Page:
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SEMINAR: Atomistic Transport Processes at Liquid-Vapor Interfaces
March 6 @ 11:00 am - 12:00 pm
Advanced condenser surfaces with micro- and nanoscale wettability patterns have attracted much attention recently due to their potential to significantly increase performance in water harvesting and thermal management applications. Performance in these systems is measured in terms of the condensation rate, which is dictated not only by vapor-to-liquid phase change processes but also by the transport of condensed liquid droplets along the condenser surface. Computational fluid dynamics modeling offers a pathway to design surface patterns that optimize condensation rates, but few studies have considered the complexities of condensation and liquid transport on patterned surfaces simultaneously. Interfacial mobility and mass accommodation coefficient, two parameters that quantify how readily liquid-vapor interfaces move and how easily vapor phase atoms stick to droplets, are needed for CFD modeling of simultaneous condensation and fluid flow. However, there is significant uncertainty in the values of these parameters in the vicinity of micro- and nanopatterned surfaces, which tend to produce very small droplets. In this talk, I will describe my group’s recent efforts to obtain these parameters from analysis of atomistic transport processes. Specifically, I will present a robust new computational method we developed to compute liquid-vapor interfacial mobilities and discuss our calculations of drop size dependent accommodation coefficients.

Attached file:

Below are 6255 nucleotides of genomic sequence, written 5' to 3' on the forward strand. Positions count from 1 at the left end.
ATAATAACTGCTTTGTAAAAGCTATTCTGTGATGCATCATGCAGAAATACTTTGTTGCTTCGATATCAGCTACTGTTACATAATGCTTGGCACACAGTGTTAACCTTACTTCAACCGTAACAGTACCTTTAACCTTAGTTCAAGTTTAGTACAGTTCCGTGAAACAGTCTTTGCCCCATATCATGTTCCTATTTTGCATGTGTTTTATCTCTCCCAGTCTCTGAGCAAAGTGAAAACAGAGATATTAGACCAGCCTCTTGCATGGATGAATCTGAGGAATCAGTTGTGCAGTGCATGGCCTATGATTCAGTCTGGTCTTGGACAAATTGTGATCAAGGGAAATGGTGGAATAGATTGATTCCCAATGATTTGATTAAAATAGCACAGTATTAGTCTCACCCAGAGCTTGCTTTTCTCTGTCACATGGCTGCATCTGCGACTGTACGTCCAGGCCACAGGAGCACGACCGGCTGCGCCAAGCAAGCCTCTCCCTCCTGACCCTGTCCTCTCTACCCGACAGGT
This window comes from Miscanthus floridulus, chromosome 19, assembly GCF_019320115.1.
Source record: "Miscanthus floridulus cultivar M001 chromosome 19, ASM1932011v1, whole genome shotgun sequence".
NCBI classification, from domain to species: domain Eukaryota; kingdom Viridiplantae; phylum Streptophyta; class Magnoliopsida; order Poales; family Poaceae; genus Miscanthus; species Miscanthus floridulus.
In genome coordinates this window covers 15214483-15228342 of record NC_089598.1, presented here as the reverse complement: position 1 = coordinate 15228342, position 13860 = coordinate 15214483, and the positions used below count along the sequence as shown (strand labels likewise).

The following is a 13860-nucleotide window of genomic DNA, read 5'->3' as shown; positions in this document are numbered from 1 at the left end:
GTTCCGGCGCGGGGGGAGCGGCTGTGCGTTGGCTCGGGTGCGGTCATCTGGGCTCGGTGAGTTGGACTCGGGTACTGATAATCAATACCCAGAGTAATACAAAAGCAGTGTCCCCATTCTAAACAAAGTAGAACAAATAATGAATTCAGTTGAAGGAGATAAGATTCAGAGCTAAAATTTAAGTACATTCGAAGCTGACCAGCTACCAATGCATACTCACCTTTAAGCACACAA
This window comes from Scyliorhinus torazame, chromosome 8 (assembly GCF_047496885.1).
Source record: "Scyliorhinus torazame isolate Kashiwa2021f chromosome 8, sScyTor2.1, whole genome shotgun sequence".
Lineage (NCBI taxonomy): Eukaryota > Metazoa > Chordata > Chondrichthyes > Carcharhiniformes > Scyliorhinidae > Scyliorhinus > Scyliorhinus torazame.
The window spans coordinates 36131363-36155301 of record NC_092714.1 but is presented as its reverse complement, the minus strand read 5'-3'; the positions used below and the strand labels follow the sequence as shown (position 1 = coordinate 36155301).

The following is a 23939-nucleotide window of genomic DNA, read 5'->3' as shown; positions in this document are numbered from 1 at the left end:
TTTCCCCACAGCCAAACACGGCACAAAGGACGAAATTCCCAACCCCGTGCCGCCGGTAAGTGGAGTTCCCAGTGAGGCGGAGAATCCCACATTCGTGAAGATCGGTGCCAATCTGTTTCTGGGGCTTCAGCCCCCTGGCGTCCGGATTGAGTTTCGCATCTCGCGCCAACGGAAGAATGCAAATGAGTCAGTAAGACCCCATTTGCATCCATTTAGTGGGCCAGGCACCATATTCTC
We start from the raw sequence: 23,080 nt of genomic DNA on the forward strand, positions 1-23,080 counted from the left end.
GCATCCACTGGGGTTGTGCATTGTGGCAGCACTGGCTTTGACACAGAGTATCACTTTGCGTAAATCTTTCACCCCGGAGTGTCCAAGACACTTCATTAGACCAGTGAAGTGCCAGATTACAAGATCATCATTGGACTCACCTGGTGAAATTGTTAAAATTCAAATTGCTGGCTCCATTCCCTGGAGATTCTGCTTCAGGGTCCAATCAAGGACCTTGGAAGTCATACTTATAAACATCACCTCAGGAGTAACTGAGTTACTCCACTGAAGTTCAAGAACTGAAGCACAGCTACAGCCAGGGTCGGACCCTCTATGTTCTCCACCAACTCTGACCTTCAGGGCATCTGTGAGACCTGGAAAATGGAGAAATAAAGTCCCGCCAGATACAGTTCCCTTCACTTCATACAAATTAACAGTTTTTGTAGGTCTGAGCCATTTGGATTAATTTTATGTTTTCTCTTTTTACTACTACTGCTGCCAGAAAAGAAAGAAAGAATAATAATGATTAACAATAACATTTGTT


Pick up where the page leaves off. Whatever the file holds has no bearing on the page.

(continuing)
Jennifer R. Lukes is currently Professor of Mechanical Engineering and Applied Mechanics at the University of Pennsylvania. Her research activities are directed toward understanding the unusual thermal, fluid, and mass transport phenomena that emerge as the characteristic dimensions of devices and materials approach the nanometer scale. Her primary focus has been the development and application of computational methods to investigate the thermal transport characteristics of nanostructures such as carbon nanotubes, superlattices, nanowires, and ultrathin solid films. Professor Lukes received her B.S. in Mechanical Engineering magna cum laude from Rice University in 1994 and was elected to Phi Beta Kappa that same year. Following her undergraduate studies, she worked in industry as a facility engineer at Amoco Production Company. A National Science Foundation Fellow, she returned to academia and earned her M.S. and Ph.D. degrees in Mechanical Engineering at the University of California, Berkeley in 1998 and 2001. She joined the Department of Mechanical Engineering and Applied Mechanics at the University of Pennsylvania in September 2002 as William K. Gemmill Assistant Professor. Professor Lukes received the National Science Foundation CAREER Award in 2006. In 2007 she was selected to participate in the National Academy of Engineering’s U.S. Frontiers of Engineering Symposium, and in 2011 she was invited to the National Academy of Sciences’ Indonesian-American Kavli Frontiers of Science Symposium. A member of the American Society of Mechanical Engineers and the Materials Research Society, she has organized technical sessions, symposia, and a conference in the area of nanoscale thermal transport.